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Video: Hero saves fish stranded on flooded Alum Creek trail

Mike Thomas

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Thanks to biblical-level floods seen throughout the region this week, central Ohio was introduced to several new bodies of water where dry land once reigned.

Lake High Street. The 5th Ave River. The 71-S Memorial waterway. But perhaps the most impressive new water feature to grace our fair city is Alum Creek 2.0, AKA a flooded walking trail near Three Creeks Metro Park (soon to be renamed Four Creeks).

While all that H20 really cut down on foot traffic on the former path, one daring aquatic explorer—a rather large carp, featured in the parks department Instagram post below—was all too happy to hit the trail.

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The carp made it as far as the park’s picnic tables before running out of swimming space. Luckily, a hero (queue the music) was on hand to assist the struggling fish. According to 10TV, good samaritan William Boles made use of a nearby trashcan to scoop up the wayward carp and deposit it safely in the waters from whence it came.

Man saves fish at metro park

FISH RESCUE 🐟: How high is the water at Three Creeks Metro Park in Groveport? 10TV reporter Brittany Bailey captured this huge fish swimming by the picnic tables. One man couldn't let the fish die so he used a park trash can to rescue it.

Posted by 10TV – WBNS on Thursday, June 20, 2019

Stay dry out there, folks, and if you see a person or animal in trouble in one of our newly-formed waterways, lend them a hand!

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New construction at I-70 split means more traffic for now

614now

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Changes coming to a busy stretch of highway near Children’s Hospital could lead to serious-short term traffic headaches.

According to a report from 10TV, the Ohio Department of Transportation (ODOT) has announced two changes to I-70 downtown which are set to begin this August.

First, traffic moving in both directions of I-70 will be shifted to the westbound bridge that carries traffic from the east side, past downtown, for one year. The bridge will host one westbound lane, as it does right now, along with the two eastbound lanes of I-70.

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In the next phase, Parsons Avenue will close between East Main Street and Mooberry Street for 60 days to demolish the existing roads, eventually re-building I-70 east over Parsons Avenue. Drivers should use Grant Avenue instead.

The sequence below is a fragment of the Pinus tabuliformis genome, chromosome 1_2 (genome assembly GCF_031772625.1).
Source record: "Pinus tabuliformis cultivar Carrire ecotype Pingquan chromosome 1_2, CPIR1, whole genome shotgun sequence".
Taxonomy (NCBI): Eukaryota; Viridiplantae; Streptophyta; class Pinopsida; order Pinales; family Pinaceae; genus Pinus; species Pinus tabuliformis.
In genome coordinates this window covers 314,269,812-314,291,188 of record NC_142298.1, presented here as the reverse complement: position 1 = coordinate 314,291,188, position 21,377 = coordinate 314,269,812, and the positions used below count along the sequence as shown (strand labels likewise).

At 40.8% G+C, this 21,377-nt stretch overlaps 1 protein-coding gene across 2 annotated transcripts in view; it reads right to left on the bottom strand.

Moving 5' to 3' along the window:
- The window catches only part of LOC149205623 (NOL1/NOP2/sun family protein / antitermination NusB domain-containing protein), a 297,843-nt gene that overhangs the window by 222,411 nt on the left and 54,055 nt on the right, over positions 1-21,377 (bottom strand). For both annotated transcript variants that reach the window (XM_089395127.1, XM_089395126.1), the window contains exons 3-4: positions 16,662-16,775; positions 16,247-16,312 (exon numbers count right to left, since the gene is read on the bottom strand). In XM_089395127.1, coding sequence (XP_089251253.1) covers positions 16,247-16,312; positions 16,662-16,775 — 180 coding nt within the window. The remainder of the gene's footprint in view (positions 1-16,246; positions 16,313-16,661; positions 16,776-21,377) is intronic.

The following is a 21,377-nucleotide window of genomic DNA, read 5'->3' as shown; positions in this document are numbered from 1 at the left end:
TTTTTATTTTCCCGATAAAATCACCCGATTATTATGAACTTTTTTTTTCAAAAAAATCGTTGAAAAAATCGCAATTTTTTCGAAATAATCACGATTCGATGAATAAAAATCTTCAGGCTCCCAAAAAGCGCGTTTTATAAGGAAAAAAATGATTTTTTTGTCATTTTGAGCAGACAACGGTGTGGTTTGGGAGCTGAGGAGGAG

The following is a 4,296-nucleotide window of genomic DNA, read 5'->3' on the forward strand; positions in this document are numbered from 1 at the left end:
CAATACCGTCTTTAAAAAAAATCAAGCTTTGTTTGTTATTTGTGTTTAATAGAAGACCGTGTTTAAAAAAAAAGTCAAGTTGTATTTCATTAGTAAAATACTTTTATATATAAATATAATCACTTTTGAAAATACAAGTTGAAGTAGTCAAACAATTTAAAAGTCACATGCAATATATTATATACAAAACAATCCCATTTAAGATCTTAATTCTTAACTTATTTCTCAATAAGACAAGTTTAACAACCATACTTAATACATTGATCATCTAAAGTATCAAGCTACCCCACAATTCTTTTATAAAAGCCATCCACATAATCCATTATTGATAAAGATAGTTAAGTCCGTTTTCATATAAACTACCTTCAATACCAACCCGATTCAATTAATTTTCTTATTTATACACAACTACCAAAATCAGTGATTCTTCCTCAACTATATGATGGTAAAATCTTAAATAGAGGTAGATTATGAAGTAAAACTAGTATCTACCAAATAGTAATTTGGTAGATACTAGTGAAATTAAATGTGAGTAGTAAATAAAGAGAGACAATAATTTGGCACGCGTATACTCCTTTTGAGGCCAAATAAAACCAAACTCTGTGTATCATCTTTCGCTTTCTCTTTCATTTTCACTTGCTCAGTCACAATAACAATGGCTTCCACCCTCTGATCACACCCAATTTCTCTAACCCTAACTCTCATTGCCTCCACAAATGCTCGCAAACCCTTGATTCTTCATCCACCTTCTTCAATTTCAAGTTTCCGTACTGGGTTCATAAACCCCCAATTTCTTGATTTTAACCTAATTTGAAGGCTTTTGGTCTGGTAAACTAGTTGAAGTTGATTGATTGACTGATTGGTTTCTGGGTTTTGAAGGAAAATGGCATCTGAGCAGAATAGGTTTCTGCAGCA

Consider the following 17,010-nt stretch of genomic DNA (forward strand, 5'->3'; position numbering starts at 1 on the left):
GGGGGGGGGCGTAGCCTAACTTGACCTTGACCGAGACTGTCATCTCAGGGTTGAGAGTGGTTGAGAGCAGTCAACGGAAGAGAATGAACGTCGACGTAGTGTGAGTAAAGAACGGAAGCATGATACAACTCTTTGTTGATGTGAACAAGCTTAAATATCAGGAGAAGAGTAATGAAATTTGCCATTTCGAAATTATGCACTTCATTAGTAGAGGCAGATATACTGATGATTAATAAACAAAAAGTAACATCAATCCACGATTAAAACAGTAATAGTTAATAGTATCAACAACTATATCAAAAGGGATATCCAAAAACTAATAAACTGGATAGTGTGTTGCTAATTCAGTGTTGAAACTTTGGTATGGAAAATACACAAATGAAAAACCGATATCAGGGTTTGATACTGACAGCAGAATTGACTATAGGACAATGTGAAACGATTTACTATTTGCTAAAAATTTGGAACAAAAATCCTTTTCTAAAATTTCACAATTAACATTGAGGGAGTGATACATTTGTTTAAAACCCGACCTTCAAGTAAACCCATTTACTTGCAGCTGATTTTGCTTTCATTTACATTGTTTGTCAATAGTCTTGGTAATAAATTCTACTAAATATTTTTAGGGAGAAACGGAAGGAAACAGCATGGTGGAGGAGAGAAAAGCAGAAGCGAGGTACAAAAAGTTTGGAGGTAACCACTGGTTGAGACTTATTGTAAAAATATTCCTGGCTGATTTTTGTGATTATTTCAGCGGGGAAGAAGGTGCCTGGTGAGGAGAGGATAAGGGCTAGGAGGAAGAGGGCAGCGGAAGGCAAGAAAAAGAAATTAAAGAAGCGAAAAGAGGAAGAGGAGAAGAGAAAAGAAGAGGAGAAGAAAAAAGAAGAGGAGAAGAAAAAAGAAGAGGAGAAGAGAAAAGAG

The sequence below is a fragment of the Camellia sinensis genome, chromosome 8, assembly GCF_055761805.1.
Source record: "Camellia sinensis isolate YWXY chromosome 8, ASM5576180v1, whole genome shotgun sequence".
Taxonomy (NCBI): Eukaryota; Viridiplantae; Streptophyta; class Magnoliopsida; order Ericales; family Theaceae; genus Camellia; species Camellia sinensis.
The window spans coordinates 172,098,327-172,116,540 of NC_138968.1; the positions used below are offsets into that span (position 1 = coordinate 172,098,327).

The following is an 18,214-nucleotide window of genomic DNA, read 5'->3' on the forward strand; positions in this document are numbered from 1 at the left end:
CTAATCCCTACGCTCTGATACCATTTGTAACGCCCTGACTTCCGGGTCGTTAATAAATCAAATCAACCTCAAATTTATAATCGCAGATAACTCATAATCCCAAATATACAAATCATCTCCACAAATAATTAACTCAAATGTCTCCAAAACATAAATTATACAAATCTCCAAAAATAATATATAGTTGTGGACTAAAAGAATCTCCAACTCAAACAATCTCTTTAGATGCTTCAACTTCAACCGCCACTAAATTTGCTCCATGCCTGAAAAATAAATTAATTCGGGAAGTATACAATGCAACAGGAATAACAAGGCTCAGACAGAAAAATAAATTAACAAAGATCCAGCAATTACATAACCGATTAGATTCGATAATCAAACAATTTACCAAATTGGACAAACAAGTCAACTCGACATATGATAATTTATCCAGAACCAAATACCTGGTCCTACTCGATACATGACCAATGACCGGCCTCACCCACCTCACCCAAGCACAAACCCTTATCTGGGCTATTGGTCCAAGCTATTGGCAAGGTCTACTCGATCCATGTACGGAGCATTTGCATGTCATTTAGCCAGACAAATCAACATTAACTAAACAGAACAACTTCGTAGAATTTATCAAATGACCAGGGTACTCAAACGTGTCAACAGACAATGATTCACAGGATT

ODOT officials say that bringing I-70 to the top layer will eliminate the need for lane changes that lead to congestion and can cause accidents.

These changes mark the first of many planned projects for roadways in this area.

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Ohio legislation could bring marijuana possession fines down to $10

Mike Thomas

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It’s not easy being green, but if Columbus City Council has its way, it might get a lot easier to hold some green.

On Monday, July 22, the council will vote on legislation that would reduce penalties for marijuana possession in the city.

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If the measure is passed, those caught with up to 100 grams of cannabis would face just a $10 fine, with amounts between 100 and 200 grams earning a $25 penalty.

The council’s proposed measure would also contradict penalties enforced at the state level, meaning possession of up to 200 grams would no longer carry the threat of jail time.

A public hearing is planned this Thursday before the possibility of this new legislation getting the green light next week.


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Extreme, dangerous heat could be coming to central Ohio this week

Mike Thomas

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Freeze some ice packs, buy a spare fan, and get that rickety old AC unit serviced now—serious heat is on its way to the region later this week.

If forecasts from meteorologist Ross Ellet of 13 ABC in Toledo are accurate, central Ohio could be in for a scorching 111-degree day sometime between Thursday and Saturday. Note that this figure reflects the heat index, or the temperature it “feels like.”

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While our own NBC4’s forecast shows a slightly more conservative estimate, the projected heat index for Friday is still in the triple-digits at 107 degrees.

Extreme heat can be dangerous and even life-threatening, especially for the elderly and the very young. Be sure to check on vulnerable neighbors who may be without air conditioning during this summer heat wave, and keep your pets indoors and well-hydrated.

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